Helping the helpers: Blount County Community Action Agency looks for community support for services
By Joel Davis | (email@example.com)
For decades, county residents in need have turned to the Blount County Community Action Agency for help. Now it needs yours.
After a year on the job, Executive Director David Buchanan said what keeps him up at night is wondering where to find the money to serve those in need as federal contributions dwindle.
“We know for sure that federal funding is going to decrease,” he said.
BCCAA continues to fight the good fight, though — working hard to get the most out of its existing budget. “We’ve tried to find better ways to spend our money, streamlined staff, increased the volunteer force and increased private donations,” Buchanan said. “It’s more about our management of the money and what has really made a difference is United Way and Second Harvest. Our relationship with Second Harvest is what has enabled us to make better use of less money.”
Existing funds can only stretch so far as the magnitude of the needs of the aged and less-fortunate in the community remain to be addressed.
“There is always more than we can do,” Buchanan said. “In Blount County, there are more than 2,300 people eligible, the people who are in danger of food insecurity, and we’re reaching less than 10 percent. The need is always there for additional resources to serve those people.
“We need undesignated funds from the Blount County community to help us reach more of those in need. We are always looking for additional revenue streams that will enable us to reach a greater number of seniors, disabled and low-income families in Blount County with our services.”
Blount County’s senior population grew more than 133 percent from 2009 to 2012 alone. Funding to provide services to Blount seniors has remained the same while the costs of food, transportation and other support needs are growing, according to the agency.
Buchanan said the agency would love to talk to any local corporations or businesses “that would be interested in investing to help us provide service to our most vulnerable citizens.”
The BCCAA budget has shrunk from $3.7 million in Fiscal Year 2010 to about $2 million currently.
From FY2011 until the present, total federal funding for BCCAA programs has fallen by $483,300 from $1.7 million to $1.2 million. The Low Income Home Energy Assistance Program has taken the brunt — losing $447,107 in funding.
Salaries and benefits ($592,436) make up about 28 percent of the agency’s slightly more than $2 million budget. Administrative salaries are:
• David Buchanan, Executive Director, $57,750
• Laura Maclin, Director of Accounting and Operations, $55,200
• Mitzi Long, Director of Community Services, $42,500
• Joani Shaver, Director of the Office on Aging, $37,500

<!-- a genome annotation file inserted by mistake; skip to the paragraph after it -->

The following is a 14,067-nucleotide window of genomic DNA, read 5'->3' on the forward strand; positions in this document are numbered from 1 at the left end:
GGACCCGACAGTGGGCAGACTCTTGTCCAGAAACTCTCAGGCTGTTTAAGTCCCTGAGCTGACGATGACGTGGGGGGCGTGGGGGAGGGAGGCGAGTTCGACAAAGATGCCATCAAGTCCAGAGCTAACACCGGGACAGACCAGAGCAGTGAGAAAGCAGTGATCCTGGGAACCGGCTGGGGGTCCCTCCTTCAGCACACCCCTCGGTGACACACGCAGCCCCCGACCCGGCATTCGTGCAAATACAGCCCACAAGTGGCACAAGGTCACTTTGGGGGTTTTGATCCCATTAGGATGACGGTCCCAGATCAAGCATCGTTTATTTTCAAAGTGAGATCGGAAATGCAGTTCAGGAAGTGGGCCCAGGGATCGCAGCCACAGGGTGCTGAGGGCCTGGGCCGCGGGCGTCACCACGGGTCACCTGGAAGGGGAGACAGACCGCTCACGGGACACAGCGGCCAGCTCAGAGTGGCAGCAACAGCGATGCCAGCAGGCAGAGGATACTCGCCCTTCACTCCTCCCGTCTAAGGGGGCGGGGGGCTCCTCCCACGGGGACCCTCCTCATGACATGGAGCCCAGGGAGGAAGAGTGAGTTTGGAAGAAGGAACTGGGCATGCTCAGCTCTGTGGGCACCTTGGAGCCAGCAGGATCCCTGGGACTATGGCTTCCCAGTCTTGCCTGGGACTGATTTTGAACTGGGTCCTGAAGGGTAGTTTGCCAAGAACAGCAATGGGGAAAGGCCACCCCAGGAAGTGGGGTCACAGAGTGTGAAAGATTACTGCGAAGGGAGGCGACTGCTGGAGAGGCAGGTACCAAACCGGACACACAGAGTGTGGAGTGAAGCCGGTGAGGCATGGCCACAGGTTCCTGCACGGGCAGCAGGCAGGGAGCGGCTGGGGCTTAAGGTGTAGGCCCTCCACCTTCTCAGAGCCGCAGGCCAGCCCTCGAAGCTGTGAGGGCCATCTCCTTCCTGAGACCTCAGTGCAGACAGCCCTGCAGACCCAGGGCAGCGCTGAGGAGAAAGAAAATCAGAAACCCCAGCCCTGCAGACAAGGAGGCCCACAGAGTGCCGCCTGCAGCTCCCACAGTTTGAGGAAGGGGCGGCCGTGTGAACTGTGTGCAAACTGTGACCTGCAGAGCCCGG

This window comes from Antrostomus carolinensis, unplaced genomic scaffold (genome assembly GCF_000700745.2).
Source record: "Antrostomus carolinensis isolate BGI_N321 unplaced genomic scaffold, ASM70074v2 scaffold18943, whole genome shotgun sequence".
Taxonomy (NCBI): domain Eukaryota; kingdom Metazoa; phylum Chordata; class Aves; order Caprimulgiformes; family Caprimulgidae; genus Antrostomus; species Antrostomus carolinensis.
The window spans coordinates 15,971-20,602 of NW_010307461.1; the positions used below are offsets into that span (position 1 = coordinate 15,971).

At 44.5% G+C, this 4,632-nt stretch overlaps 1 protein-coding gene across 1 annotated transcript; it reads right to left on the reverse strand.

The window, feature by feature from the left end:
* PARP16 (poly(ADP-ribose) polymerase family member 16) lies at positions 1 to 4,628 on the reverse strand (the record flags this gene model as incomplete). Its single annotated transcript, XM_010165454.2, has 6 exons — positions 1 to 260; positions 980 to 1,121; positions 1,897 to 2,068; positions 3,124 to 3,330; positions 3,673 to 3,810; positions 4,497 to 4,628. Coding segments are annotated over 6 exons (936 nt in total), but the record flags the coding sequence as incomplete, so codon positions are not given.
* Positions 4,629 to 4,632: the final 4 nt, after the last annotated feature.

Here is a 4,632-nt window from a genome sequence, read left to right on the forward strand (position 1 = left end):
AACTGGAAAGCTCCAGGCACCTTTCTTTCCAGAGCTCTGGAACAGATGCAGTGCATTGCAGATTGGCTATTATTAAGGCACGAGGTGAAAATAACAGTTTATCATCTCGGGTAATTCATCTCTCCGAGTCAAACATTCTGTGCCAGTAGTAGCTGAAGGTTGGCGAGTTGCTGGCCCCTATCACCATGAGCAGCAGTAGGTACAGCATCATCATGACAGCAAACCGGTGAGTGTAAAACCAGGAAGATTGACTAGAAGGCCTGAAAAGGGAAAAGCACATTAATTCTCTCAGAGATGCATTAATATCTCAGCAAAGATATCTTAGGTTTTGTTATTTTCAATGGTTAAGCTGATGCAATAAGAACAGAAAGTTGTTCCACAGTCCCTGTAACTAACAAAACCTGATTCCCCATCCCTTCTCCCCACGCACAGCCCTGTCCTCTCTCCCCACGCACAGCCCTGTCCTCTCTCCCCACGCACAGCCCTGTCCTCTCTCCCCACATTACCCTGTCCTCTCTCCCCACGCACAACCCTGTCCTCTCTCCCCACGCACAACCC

• Lynnda Manville, Director of Senior Nutrition, $37,500
Due to funding constraints, BCCAA is able to meet only a fraction of the significant requests for services by Blount County seniors, Buchanan said.
Even as the senior population has grown in Blount County by more than 1.5 percent from 2009 to 2012 alone, funding to provide services to Blount seniors has remained the same while the costs of food, transportation and other support needs are growing.
260 meals a day
The BCCAA Senior Nutrition Program serves about 260 meals a day. It provides a midday meal Monday through Friday to Blount County residents 60 years or older who are homebound and continues to expand. “We are now in Happy Valley, which has not had any services ever as far as we are aware of,” Buchanan said.
In FY2012, The BCCAA Senior Nutrition Program served 68,745 meals and provided 875 bags of groceries. The BCCAA Meal on Wheels program has 20 home-delivered meal routes serving 375 clients daily and four congregate meal sites. The program serves homebound people age 60 and older.
The needs don’t stop with food. Some seniors can’t pay their utility bills during the cold winter months. There are single parents who can’t afford the gas needed to travel to jobs.
“Most of the community does not realize the depths of poverty that are in their midst,” said Joani Shaver, program coordinator for the BCCAA Office on Agency.
The agency continues to need volunteers to deliver meals to the homebound, either on a scheduled route, emergency backup basis, or to cover volunteers on vacation.
Others services provided by BCCAA include:
• Office on Aging, offering in-home services as well as information and referral to people age 60 and older;
• Low-income, one-time home energy and weatherization assistance;
• Services to qualifying low-income households for emergency services, house repair and income tax assistance through Community Service Block Grants;
• Distribution of surplus foods from the U.S. Department of Agriculture;
• Emergency Food and Shelter Program, which makes grants available to BCCAA for emergency utility assistance for qualifying households.
The BCCAA’s weatherization program makes energy efficiency improvements to homes to offset heating and cooling consumption. Weatherizing for the long term helps reduce utility bills. Weatherizing a home can include installing insulation, caulking windows and doors, replacing water heaters and other steps.
BCCAA is located at 3509 Tuckaleechee Pike, Maryville. For more information, call 983-8411 or go to http://www.blountcaa.org